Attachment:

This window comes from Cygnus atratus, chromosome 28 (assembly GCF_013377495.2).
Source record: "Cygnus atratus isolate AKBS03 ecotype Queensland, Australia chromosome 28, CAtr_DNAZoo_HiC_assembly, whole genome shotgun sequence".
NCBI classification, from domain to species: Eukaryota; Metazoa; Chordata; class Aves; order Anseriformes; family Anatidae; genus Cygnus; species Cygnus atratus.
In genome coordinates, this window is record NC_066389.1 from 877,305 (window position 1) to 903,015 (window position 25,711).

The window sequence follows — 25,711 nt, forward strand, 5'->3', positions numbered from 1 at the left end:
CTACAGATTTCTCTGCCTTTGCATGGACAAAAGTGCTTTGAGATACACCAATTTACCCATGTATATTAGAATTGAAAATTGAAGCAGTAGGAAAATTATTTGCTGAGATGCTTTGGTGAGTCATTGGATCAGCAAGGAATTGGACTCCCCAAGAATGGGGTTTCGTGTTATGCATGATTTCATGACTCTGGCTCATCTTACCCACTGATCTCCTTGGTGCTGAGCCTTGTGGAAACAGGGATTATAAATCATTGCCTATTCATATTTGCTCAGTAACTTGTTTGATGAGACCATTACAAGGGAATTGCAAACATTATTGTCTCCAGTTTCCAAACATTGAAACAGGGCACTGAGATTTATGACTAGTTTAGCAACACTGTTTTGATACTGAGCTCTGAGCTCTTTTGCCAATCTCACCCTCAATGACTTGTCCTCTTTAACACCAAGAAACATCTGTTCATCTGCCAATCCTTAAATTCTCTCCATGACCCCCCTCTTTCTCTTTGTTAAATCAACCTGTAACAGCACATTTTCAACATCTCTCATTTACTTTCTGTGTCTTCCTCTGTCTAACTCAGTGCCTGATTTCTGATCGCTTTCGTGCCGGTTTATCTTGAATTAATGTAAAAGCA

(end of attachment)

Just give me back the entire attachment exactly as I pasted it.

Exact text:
This window comes from Cygnus atratus, chromosome 28 (assembly GCF_013377495.2).
Source record: "Cygnus atratus isolate AKBS03 ecotype Queensland, Australia chromosome 28, CAtr_DNAZoo_HiC_assembly, whole genome shotgun sequence".
NCBI classification, from domain to species: Eukaryota; Metazoa; Chordata; class Aves; order Anseriformes; family Anatidae; genus Cygnus; species Cygnus atratus.
In genome coordinates, this window is record NC_066389.1 from 877,305 (window position 1) to 903,015 (window position 25,711).

The window sequence follows — 25,711 nt, forward strand, 5'->3', positions numbered from 1 at the left end:
CTACAGATTTCTCTGCCTTTGCATGGACAAAAGTGCTTTGAGATACACCAATTTACCCATGTATATTAGAATTGAAAATTGAAGCAGTAGGAAAATTATTTGCTGAGATGCTTTGGTGAGTCATTGGATCAGCAAGGAATTGGACTCCCCAAGAATGGGGTTTCGTGTTATGCATGATTTCATGACTCTGGCTCATCTTACCCACTGATCTCCTTGGTGCTGAGCCTTGTGGAAACAGGGATTATAAATCATTGCCTATTCATATTTGCTCAGTAACTTGTTTGATGAGACCATTACAAGGGAATTGCAAACATTATTGTCTCCAGTTTCCAAACATTGAAACAGGGCACTGAGATTTATGACTAGTTTAGCAACACTGTTTTGATACTGAGCTCTGAGCTCTTTTGCCAATCTCACCCTCAATGACTTGTCCTCTTTAACACCAAGAAACATCTGTTCATCTGCCAATCCTTAAATTCTCTCCATGACCCCCCTCTTTCTCTTTGTTAAATCAACCTGTAACAGCACATTTTCAACATCTCTCATTTACTTTCTGTGTCTTCCTCTGTCTAACTCAGTGCCTGATTTCTGATCGCTTTCGTGCCGGTTTATCTTGAATTAATGTAAAAGCA